17. By the way, I’m thinking about your question and trying to come up with an interesting case where I’ve changed my views. This one’s minor, but it’s all your damn fault, Milo. I started listening to Dave Ramsey and decided to get a part time job. That’s why I’m spending my early mornings lifeguarding. My husband would stab you if he knew it was your fault; I’ve been waking him up earlier than he likes when I get ready for work.

  18. “Yes, I was fortunate to have great parents and good schools, but I’ve worked damn hard for what I’ve got”
    I don’t think the two are mutually exclusive. You can be fortunate in life, and also work hard to get somewhere. I think the problem is that many people who were fortunate, and I see this on both the right and the left, don’t understand that people who are not so fortunate in life may have also worked very, very hard, but end up with little to show for it.

  19. Finn, I agree with Milo. Unless your company does “fun” titles for traditional roles (e.g. the VP of People vs VP of Human Resources). Entering something like Software Engineer IV like it says on your official in-house paperwork isn’t the direction you want to go either.

    My active suggestion is to choose something that describes what you actually do a lot of in your job. Like “Strategic Planning” “Business Development” “Advertising Sales”

  20. Milo,

    In terms of specifics? I’ve mentioned working really shitty jobs as a teen and then getting a job my first summer in college as a temp putting 360 review feedback into a spreadsheet. Working in the 30th floor office of a VP who was out on maternity leave. My takeaway? Oh…you mean you can make 2-3x as much money for literally 1/10th the work? Ah….how hard you work has very little to do with how much you make.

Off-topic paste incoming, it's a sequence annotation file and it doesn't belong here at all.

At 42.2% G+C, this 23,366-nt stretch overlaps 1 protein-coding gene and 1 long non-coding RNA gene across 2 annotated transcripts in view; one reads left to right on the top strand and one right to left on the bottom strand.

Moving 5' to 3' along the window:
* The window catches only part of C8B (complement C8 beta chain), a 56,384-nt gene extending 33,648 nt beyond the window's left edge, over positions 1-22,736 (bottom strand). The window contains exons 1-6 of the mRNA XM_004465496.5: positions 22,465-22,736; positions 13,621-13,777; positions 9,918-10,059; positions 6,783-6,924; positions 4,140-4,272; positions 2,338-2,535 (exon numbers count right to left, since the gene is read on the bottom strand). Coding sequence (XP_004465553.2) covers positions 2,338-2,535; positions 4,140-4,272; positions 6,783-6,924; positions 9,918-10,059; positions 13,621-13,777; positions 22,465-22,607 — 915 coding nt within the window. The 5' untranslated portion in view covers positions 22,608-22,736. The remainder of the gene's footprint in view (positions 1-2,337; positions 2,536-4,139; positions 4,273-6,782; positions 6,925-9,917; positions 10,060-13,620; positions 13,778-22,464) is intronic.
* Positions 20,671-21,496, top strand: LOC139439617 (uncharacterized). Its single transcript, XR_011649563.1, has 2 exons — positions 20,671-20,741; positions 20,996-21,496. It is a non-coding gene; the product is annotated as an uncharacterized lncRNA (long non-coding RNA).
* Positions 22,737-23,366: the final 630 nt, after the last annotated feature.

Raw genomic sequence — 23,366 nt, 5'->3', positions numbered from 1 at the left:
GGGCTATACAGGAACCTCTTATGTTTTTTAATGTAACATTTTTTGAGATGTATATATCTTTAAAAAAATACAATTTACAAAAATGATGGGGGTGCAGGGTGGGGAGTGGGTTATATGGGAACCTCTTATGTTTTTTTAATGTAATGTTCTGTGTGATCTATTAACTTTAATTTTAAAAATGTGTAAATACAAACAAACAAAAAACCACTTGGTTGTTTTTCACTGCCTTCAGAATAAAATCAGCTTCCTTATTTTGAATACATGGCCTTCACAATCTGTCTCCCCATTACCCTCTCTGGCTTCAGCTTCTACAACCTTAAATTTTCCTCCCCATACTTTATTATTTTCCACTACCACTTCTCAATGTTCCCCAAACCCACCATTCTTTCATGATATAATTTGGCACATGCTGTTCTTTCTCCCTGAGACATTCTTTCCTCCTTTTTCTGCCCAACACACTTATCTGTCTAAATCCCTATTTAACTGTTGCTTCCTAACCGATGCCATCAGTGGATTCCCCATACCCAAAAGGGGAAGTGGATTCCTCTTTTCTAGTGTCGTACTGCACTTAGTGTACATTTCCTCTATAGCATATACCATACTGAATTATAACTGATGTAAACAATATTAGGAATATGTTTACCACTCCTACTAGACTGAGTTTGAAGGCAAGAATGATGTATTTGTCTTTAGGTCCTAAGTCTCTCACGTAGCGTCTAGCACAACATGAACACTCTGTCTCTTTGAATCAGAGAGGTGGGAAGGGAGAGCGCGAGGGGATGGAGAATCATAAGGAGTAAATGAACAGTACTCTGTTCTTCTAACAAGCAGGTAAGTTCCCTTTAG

21. “When I was a teen I was a rock ribbed Ayn Rand republican. I used to listen to Rush Limbaugh in the car and everything.”

    Rhett, it appears that we traded places.
    I didn’t read Ayn Rand or listen to Rush as a teenager, but I voted against Reagan, embraced massive gun control and a woman’s right to “choose,” and thought that religion was for the simple-minded. And supported the death penalty.

  22. You can be fortunate in life, and also work hard to get somewhere

    Do you really control how hard you work? I figure you have a set capacity for effort and at best you can crank it up or down a few percent.

  23. “Sure there is. War. China sinks a carrier in the South China Sea and all the tribalism vanishes in an instant.”

    No, it just makes for bigger tribes.

  24. “I wish people would spend time grappling with the writing and ideas of serious thinkers on the opposing side. We need to really think about it – why does this person believe this thing?”

    Dave Rubin has an interesting podcast in which he tries to do this.
    Do you know of any others? Drawing a blank.

  25. Rhett – changes that occurred before the age of about 25 don’t really count, unless you want to say that you’ve never reconsidered a system of beliefs in the past 15+ years.

    Where have you changed since then, or where do you differ from those in the tribe that you normally side with?

  26. “Do you really control how hard you work?”

    People who are arrested and sent to gulag labor camps usually develop the ability to work hard, don’t you think?

  27. At a conference dinner last week, I got to hear a senior engineer discuss her experiences in Montgomery, Alabama from 1963-1965 with our young African American statistician. The senior engineer’s brother was in kindergarten with George Wallace’s child.

    It was interesting for me, as someone who has grown up in white communities with no significant African American presence or overt racism, to hear people 30 years different in age discuss racism and how it has changed over time and with geography. (The senior engineer has been in a high-travel job for ~30 years.)